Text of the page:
10 Super Rare Times WWE Promoted Rival Titles

It's not a belt, it's a "Championship". But what about when it's not even a WWE Championship?

Mickie James
WWE

Rare will an article in modern times start by noting WWE's consistency. But in this particular arena, WWE are extremely, extremely consistent.

They do not f*cking care for other pro wrestling and to parrot Vince McMahoh himself, quite frankly not withstanding the occasional arrangements and things of that nature, they never have and never will. Championship belts included.

McMahon is a marketeer more than a promoter, graduating on his own terms when his skills at doing the latter allowed him to buy the family business from his Father and embrace his true calling as the former. The territorial takeover throughout the 1980s was built on the back of the incredible marketing surges that made WrestleManias I and III such a success, and the glitz, glamour and merchandise cheques offered in Stamford that dwarfed just about every other kind of offer on the North American map.

As the company grew, so too did the Chairman's insistence that the branding be protected and preserved at all costs. This included (but wasn't limited to never), ever acknowledging the opposition. Especially not their pathetic, mud show titles.

Apart from when....

10. Dan Severn: Belt Collector

Mickie James
WWE

Sporting multiple UFC Championships from the MMA league's earliest years as well as an NWA Worlds Heavyweight Championship he'd held for three years (in a reign that lasted another year) after his WWE tenure, Dan 'The Beast' Severn looked the part on Night One even if his time with Vince McMahon was destined to be short.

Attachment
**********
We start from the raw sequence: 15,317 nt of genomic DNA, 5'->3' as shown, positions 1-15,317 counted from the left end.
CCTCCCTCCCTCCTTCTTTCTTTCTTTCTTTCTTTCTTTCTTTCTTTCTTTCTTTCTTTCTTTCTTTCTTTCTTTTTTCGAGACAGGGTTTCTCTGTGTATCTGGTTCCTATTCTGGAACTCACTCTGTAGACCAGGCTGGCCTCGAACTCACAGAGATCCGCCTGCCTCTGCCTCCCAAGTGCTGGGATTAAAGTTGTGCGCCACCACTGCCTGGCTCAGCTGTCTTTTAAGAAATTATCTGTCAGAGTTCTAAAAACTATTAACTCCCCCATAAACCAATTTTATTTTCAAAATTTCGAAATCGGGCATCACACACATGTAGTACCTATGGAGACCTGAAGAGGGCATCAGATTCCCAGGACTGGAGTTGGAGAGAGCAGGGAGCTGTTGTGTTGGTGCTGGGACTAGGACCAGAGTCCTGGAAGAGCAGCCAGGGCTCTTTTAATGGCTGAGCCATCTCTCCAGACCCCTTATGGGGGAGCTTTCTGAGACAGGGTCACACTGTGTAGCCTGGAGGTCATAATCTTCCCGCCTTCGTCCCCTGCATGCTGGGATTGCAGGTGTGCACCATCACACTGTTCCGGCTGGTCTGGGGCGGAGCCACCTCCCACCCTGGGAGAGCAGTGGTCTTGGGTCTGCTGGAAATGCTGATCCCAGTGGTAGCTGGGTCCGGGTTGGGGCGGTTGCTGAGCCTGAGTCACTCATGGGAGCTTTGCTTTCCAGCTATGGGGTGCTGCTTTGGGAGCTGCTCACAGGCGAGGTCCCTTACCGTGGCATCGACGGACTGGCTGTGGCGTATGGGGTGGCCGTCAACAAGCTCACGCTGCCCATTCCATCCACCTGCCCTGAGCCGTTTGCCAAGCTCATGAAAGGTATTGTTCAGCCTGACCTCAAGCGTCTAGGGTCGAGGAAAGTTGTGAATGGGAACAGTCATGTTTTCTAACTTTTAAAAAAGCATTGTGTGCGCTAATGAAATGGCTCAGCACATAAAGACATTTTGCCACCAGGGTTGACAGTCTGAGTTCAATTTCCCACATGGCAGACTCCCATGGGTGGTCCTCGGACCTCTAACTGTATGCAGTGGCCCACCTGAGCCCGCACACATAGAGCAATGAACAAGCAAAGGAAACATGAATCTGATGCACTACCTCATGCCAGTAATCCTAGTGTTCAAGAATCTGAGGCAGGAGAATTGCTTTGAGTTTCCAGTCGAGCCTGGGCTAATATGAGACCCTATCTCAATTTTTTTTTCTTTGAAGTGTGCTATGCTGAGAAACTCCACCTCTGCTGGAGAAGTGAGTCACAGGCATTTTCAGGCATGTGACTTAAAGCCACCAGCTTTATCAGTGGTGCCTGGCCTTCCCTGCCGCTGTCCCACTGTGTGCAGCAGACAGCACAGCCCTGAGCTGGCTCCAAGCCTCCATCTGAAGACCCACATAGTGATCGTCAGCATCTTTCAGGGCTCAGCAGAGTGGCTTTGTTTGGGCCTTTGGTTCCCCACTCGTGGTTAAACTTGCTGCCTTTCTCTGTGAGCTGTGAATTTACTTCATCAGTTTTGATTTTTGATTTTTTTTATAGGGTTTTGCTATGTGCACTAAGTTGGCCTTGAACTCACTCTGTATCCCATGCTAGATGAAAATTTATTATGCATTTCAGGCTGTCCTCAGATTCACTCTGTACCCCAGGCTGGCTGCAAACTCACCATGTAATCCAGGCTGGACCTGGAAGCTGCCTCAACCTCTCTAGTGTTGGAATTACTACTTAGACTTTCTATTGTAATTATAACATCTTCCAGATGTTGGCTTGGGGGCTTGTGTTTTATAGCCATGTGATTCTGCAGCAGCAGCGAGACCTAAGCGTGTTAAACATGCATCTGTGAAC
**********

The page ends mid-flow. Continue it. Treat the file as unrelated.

Proffering the strong, silent type of danger that McMahon's historically struggled to promote, Severn was a realistic hard case but struggled to gain a foothold deep into the bombastic bluster of the Attitude Era. This shouldn't have been an issue, particularly with 'The Beast' used as Jim Cornette's old school killer, but the demands of the time called for more of what people loved rather than a sprinkling of difference here and there.

Without a catchphrase, quick-hit finisher or the constant mentioning/showing of t*ts (apart from that time he stretched D'Lo Brown's so hard it tore his pectoral muscle), Severn was a stranger in a strange land regardless of all the gold.

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We Need To Talk About Kevin (Nash). Michael can be found in articles or on podcasts extolling the virtues of New Generation WWF, new AEW storylines or the new WWE push they definitely definitely won’t ruin this time.